Yeah, I totally agree. It started about 90 days ago, from my perspective, so. Okay, so talking about your real estate business, right before this call, you mentioned to me that you have decided instead of having five power agents. I don't know how many homes 50 homes each or something, which is what power agents do, right? Right, you've decided you're going to start recruiting and start building a larger team. So what does that look like to you? When you think of that vision, what is that?
Mike Novak 13:45
Well, so I did this wrong before in 2019, I stepped out of production, I was out of production completely already. And we had 20 agents on our team. And we had hired super fast and loose without going really deep yet. And so we backed that up. And we went back down to our core five agents, I went back into production. And we implemented the micro team model, which means a showing partner assigned to buyer agents and listing partners signed by two listing agents. And that was really helpful for our business. Like my personal production. I'm the highest producer on our team. And it provides a lot of cash flow to continue to grow our team and also just for our personal income as well. And that really fueled our growth over the next couple of years. So as we've gone really deep, we've realized that we need to add some width or we're going to be exposed as a company like if one agent, God forbid something happened to them like they get hit by a bus tomorrow we would have a huge gap in our business right now. One of our top agents, you know, his father passed away, unfortunately, in Q4 of last year, and because of that he wasn't, you know, really fully engaged, which you can completely understand. And that really affected our team's bottom line which made me realize that we need to go wide. Now that we've gone deep so we added a director of growth to our team whose sole job is to recruit, attract, and hire onboard coach agents and ISAs to our team. And he's done a fantastic job already. He's been in this role for about two months. He's been on our team for three years. He's already having five people. Okay, awesome.
Brian Charlesworth 15:25
So you should know Zack is running a webinar here.
Mike Novak 15:28
I'm already registered for it. Cool. Yeah,
Brian Charlesworth 15:31
I was gonna say, I think the timing is crucial for that. Because now is the time that you're gonna have a lot of these agents looking for a place to land?
Mike Novak 15:40
This is the best hiring market we've seen in five years.
Brian Charlesworth 15:42
Yeah, I totally agree. It is. So take advantage of it. Right? Exactly. Yeah. Okay, exciting. Well, I do remember the time when you were saying to me, Hey, I'm going to burn the walls down of our business. And that was when you had your 20 agents, and you were like backing it back down. So now you're scaling it back up. And it sounds like you have put a lot of systems in place. So what are those systems that you have in place to be able to scale this back up?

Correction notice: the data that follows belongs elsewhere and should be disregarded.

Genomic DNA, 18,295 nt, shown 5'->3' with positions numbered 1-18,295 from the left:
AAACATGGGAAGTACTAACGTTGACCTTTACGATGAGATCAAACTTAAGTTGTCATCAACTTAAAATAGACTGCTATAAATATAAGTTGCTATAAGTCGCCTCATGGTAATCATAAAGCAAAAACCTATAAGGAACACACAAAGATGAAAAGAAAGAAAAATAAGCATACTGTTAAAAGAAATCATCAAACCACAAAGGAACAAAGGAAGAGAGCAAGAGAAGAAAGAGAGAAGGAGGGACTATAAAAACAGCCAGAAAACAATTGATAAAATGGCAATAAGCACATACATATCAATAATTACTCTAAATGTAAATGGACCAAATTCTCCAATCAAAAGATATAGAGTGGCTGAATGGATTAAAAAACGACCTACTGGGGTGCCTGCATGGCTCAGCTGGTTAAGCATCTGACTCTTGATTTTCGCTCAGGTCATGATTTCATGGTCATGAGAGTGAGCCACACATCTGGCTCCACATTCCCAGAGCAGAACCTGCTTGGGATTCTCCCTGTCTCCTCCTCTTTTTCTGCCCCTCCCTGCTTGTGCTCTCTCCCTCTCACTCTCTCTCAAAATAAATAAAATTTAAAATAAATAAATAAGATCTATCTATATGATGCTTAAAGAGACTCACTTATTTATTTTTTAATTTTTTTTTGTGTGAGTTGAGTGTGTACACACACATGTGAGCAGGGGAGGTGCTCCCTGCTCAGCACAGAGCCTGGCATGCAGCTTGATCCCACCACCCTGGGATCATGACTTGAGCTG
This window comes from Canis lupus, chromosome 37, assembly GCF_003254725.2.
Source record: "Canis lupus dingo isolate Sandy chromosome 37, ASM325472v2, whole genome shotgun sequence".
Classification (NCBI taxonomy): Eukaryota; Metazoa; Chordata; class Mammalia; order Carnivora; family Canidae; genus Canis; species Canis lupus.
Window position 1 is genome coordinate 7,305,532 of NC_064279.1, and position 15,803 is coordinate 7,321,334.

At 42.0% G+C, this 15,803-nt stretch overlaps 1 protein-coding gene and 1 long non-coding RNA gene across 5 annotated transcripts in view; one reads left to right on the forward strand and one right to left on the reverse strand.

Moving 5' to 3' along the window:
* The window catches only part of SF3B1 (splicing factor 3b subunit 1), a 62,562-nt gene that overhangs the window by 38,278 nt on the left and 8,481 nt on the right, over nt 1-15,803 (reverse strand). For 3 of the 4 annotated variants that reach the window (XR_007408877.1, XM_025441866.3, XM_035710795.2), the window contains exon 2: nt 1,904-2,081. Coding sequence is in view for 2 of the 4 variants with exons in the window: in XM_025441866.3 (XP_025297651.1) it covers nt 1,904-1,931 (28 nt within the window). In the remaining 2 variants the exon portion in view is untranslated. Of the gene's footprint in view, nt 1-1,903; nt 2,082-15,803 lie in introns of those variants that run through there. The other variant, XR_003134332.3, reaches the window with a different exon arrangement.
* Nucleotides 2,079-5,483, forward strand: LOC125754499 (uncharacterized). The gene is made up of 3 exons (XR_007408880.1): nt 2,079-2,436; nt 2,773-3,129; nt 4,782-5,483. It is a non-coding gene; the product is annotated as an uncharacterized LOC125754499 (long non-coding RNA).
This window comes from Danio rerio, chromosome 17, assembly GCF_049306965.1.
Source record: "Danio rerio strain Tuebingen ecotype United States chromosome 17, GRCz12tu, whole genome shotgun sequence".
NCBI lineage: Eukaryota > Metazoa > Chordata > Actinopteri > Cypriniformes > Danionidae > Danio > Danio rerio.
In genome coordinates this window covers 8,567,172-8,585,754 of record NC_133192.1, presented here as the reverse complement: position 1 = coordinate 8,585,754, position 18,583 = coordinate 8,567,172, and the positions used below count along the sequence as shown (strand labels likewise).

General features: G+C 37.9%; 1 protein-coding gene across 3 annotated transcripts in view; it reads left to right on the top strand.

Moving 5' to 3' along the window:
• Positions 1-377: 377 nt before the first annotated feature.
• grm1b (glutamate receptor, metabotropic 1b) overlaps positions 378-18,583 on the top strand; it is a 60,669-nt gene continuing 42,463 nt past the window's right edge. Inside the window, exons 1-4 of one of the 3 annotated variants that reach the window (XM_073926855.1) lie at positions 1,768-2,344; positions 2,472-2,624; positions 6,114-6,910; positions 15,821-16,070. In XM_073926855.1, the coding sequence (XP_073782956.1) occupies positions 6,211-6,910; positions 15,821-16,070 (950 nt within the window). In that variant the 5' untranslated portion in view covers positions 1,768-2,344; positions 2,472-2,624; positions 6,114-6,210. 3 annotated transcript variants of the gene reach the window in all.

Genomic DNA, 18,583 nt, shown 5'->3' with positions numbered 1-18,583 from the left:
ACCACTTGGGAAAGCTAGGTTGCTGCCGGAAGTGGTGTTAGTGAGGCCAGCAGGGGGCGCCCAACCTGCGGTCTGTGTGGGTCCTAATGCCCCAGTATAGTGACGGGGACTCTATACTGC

Mike Novak 16:09
The most important one, probably the most important difference is our hiring process. Like we hire pretty cautiously and pretty slow. And we used to hire super fast, like basically, if somebody could fog a mirror, then we were gonna bring them on as an agent on our team. But we worked with our catch really closely when our coach and steals my teeny help kind of map out that transition from having a ton of agents to being a small, powerful team. And you know, he's really instilled in us a really slow, methodical hiring process to apply to agents so that we hopefully make better hires. So hiring one is a big part of it. Onboarding is another big part of it. Having someone directing it is also important. Like, I don't have the bandwidth and the capacity or the natural talents to be the recruiter or the trainer. Like that's not what brings me joy. What brings me joy is selling a lot of houses and leading our people. But the day-to-day management of it is not something I love. So having the right person driving the process is a super important part of it as well. And then, of course, having a fully operational ISA department like we've got three full-time ISAs now, that provides a lot of leverage for our agents, they can just focus on fulfillment instead of trying to be an ISA and an agent at the same time.
Brian Charlesworth 17:18
Okay, so, so you talked about this, who is this recruiting person? Do you have one ISA that leads your ISA team or have a lead Isa? Okay, so you have this ISA team, you've surrounded yourself with this lead Isa, what about operations, who manages the operations on your team?
Mike Novak 17:37
So we're adding a Director of Operations again, a key who, you know, like right now we've got a handful of admin people that report to my wife, and it's just kind of bogged her down. So we are adding a full-time director of operations over the next 30 to 60 days like we're actively interviewing people right now for that position, but that person in our world is gonna be the person that runs the day-to-day of the business, you know?
Brian Charlesworth 17:59
Yeah. Yep. So two years ago, spring brought in a Director of Sales and a director of ops and it's totally, totally changed our world. So
Mike Novak 18:08
yeah, he was like, You need that leverage. If you're gonna scale, you can't do all of it yourself.
Brian Charlesworth 18:11
Absolutely. Absolutely. So do you have your ops person in mind? Are you looking?
Mike Novak 18:17
I have one person that we're pretty convinced is the right one. But you know, until it's final, I don't know for sure we're still actively interviewing other people just in case.
Brian Charlesworth 18:25
All right, good. I've seen a lot of people have great success by bringing those people in from outside of the real estate industry. So
Mike Novak 18:32